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GIL SCOTT-HERON AIDS QUILT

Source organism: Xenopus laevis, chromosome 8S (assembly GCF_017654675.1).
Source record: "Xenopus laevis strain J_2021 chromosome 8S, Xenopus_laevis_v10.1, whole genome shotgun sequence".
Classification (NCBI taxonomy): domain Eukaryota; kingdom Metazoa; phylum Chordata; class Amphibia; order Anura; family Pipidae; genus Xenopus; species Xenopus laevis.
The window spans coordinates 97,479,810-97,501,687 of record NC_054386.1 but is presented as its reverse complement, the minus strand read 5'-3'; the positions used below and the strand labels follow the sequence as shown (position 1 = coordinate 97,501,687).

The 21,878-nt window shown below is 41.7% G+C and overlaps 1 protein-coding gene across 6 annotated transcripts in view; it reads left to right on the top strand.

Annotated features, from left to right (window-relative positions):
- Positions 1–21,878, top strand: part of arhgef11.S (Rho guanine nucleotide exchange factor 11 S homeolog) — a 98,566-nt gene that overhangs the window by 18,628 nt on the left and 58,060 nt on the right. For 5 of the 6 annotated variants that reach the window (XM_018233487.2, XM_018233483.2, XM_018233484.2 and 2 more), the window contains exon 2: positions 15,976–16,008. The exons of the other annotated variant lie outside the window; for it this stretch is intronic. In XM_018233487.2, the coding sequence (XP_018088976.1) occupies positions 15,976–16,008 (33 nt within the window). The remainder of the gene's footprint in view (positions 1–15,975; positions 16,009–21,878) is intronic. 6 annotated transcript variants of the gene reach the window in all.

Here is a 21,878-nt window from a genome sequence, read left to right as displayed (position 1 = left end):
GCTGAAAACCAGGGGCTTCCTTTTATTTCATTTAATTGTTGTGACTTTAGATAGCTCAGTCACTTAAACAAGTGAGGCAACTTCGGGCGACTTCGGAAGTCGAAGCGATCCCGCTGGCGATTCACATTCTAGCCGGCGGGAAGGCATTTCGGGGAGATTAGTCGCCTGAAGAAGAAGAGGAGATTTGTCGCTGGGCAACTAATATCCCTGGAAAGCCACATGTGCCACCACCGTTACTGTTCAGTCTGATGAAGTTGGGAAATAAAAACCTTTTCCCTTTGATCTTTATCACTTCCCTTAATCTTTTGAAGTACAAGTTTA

On this African inspired quilt piece, we see three photos of the famous musician, poet, and African American activist, Gil Scott-Heron. His influence is reflected in this very quilt piece. The quilt piece is white, and on it there are two Pan-African flags, one in the top left corner, and the other in the bottom right corner. In the center of the quilt we see Gil Scott-Heron with the year of his birth on the left, and the year of his death on the right. The years listed are 1949 and 2011. The center image is of Gil Scott-Heron’s debut studio album “Pieces of a Man” released in 1971. Furthest to right we see an image of Gil Scott-Heron which is darker and shows a shadowy background, while picturing his face angled slightly to the side, giving off a dark and more serious tone. At the top of the photo we see the words “Gil Scott”, in yellow, green, orange, and red material, and at the bottom we see the word “Heron” in the same material. Below the number 2011, there is a verse from Gil Scott-Heron’s song “The Revolution Will Not Be Televised”. This verse reads, “The revolution will not be televised, will not be televised, will not be televised, the revolution will be no re-run brothers, the revolution will be live.” This excerpt, and the entire song in fact, is on of Gil Scott-Heron’s many examples of political activism. On the mid-left side, beneath the year 1949, there is an image of the continent of Africa, colored red, yellow, and green, and a black outline of a fist in the center of the continent. This is a symbol of black power and African pride. Finally, in the left lower corner we see an image of Gil Scott-Heron wearing reflecting sunglasses, and in these sunglasses, we see the left lens there is a group of Klu Klux Klan members., as well as an American flag, and a dollar bill, with the statue of liberty in the background. This lens shows a combination of negative American cultural aspects, such as greed and racism. This lens resembles racist capitalist America, which Gil Scott-Heron stood strongly against, and it showed in his activism. In the right lens, we see African people playing instruments, a black man smiling in the background, and a city skyline. This lens symbolizes African American culture and music as well as black pride, which is what a lot of Gil Scott-Heron’s work implied.